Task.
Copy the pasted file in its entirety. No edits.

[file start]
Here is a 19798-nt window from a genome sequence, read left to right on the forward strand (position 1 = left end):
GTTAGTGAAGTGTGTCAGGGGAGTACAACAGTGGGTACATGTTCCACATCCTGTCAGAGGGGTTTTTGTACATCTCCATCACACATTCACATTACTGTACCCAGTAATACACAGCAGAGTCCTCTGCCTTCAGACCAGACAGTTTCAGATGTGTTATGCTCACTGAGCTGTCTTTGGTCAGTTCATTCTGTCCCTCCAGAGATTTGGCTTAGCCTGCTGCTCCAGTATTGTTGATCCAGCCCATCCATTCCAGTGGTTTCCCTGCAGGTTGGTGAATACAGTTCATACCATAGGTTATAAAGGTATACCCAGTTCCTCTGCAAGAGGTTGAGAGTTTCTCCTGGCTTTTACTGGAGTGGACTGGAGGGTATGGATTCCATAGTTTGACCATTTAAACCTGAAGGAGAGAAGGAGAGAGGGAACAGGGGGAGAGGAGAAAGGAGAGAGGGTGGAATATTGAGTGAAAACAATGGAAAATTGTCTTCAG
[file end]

Here is a 19798-nt window from a genome sequence, read left to right on the forward strand (position 1 = left end):
GTTAGTGAAGTGTGTCAGGGGAGTACAACAGTGGGTACATGTTCCACATCCTGTCAGAGGGGTTTTTGTACATCTCCATCACACATTCACATTACTGTACCCAGTAATACACAGCAGAGTCCTCTGCCTTCAGACCAGACAGTTTCAGATGTGTTATGCTCACTGAGCTGTCTTTGGTCAGTTCATTCTGTCCCTCCAGAGATTTGGCTTAGCCTGCTGCTCCAGTATTGTTGATCCAGCCCATCCATTCCAGTGGTTTCCCTGCAGGTTGGTGAATACAGTTCATACCATAGGTTATAAAGGTATACCCAGTTCCTCTGCAAGAGGTTGAGAGTTTCTCCTGGCTTTTACTGGAGTGGACTGGAGGGTATGGATTCCATAGTTTGACCATTTAAACCTGAAGGAGAGAAGGAGAGAGGGAACAGGGGGAGAGGAGAAAGGAGAGAGGGTGGAATATTGAGTGAAAACAATGGAAAATTGTCTTCAG